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10 Common Misunderstandings about Patents from Small Businesses

“Assumptions are just premature disappointments.” This quote from Don Feagan is too often the case with many small business owners when it comes to their understanding of patents.  See how well you understand what isn't quite right about the following statements:

Being granted a patent by the U.S. government provides a right to produce, market and sell the product that is described in the patent.

Patents provide an exclusionary right through a temporary monopoly in a restricted geography.  That is, you can only prevent others from using your patent without your approval.  A product using your patent may have some dependence upon the intellectual property of others.

If you have a patentable idea, you should always get a patent to protect it.

Without a consideration of the expected risks and rewards under the two distinct cases of having the patent or not having the patent, you can’t be sure. Ask yourself the following questions: Would a trade secret provide more value?  Can we realistically keep it secret?  Would we prefer that no one could get a patent on this idea?    Having a portfolio of many patents may provide no net commercial benefit if they are of marginal quality.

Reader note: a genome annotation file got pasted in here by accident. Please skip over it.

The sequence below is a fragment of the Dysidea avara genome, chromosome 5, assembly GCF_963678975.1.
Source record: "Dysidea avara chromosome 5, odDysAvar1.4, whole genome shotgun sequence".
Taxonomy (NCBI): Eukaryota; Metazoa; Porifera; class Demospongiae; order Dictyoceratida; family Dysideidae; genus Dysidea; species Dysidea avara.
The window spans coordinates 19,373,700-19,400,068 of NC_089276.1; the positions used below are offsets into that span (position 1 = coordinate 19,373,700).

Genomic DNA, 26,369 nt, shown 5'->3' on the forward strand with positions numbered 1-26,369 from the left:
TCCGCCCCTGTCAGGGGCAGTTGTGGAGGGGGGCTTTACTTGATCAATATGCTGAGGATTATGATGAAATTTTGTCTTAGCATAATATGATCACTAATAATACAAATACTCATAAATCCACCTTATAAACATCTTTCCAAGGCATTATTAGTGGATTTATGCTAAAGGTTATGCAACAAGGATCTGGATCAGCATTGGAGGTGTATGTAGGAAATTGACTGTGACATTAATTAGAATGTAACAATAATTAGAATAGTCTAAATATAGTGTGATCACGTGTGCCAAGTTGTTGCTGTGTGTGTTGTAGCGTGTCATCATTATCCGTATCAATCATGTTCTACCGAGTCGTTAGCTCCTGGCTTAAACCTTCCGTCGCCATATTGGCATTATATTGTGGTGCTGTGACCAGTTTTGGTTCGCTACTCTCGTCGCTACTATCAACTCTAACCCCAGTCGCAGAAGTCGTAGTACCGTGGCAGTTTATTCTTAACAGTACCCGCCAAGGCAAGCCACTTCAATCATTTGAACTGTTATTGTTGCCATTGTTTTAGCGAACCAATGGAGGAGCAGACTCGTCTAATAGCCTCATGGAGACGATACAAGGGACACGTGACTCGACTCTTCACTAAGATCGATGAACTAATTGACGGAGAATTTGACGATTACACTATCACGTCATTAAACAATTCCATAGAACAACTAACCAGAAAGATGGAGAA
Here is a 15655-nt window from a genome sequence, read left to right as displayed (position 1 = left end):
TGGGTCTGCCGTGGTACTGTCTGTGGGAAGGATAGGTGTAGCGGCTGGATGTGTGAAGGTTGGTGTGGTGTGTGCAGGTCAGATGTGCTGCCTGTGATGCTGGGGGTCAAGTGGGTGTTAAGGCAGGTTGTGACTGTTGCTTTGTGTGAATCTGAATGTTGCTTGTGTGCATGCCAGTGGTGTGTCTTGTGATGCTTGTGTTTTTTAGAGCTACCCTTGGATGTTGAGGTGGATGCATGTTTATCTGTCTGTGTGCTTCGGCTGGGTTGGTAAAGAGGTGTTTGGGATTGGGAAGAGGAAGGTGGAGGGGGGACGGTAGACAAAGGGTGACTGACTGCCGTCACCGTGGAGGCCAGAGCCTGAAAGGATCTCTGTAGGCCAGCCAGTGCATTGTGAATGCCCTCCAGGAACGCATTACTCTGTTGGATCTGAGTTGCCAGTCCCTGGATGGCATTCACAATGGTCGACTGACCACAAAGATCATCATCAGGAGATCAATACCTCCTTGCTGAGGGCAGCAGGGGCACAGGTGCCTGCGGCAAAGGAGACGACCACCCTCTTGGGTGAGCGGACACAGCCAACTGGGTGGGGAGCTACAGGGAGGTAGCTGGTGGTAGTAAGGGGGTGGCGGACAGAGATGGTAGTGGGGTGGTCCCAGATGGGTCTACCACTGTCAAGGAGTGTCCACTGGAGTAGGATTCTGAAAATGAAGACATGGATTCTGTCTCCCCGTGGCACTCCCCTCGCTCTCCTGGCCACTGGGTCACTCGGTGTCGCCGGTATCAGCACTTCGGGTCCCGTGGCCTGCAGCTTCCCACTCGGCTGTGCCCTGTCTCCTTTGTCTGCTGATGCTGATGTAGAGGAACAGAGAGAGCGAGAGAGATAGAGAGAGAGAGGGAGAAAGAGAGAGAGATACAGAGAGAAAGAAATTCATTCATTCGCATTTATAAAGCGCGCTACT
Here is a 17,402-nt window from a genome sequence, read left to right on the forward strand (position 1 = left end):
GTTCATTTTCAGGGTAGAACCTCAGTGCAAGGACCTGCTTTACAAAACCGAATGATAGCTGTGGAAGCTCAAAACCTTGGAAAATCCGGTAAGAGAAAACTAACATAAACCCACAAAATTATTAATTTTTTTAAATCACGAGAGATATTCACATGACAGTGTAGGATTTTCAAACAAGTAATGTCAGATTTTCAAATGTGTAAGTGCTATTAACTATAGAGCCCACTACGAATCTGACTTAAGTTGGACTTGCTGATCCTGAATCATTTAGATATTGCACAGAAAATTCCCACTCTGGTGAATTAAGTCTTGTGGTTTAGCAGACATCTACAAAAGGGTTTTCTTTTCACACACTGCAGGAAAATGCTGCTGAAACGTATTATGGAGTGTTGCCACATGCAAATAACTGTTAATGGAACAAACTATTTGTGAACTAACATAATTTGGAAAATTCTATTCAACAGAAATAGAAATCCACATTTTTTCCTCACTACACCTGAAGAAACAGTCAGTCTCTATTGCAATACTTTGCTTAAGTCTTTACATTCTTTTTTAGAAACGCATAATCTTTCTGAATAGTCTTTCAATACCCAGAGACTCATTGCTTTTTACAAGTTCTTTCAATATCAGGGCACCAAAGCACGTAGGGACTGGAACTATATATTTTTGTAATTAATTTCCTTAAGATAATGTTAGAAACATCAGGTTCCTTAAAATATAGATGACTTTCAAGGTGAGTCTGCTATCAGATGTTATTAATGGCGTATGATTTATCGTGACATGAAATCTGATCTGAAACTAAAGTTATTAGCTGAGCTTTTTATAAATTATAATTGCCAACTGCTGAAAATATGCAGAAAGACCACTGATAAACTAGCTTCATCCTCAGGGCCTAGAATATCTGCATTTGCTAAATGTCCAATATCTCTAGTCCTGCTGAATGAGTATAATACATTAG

Obtaining a patent in the U.S. is very difficult.

In the U.S., when you consider prosecution time lags and linkage with continuing and divisional applications, the probability in receiving a patent has historically been very high. (Federal Circuit Bar Journal, Vol. 12, No. 1, (2002), pages 35-55 and Vol.18, No. 3, (2009) pages 379-404).  Even with the recent interest in improving patent quality and new obviousness standards, the corrected grant rate for the US was still about 80% in 2008.  Success rates in the US have historically been higher than the probabilities of getting a patent in Europe or Japan.  No matter how the statistics are calculated on issuance rates, the value of an individual patent to a small business must be assessed individually.  Narrowing the claim scope to increase the allowance probability may come at the cost of commercial value.

Due to the thorough analysis done by the patent examiners, you can be confident that the novelty of your idea is secure if you are granted a U.S. patent.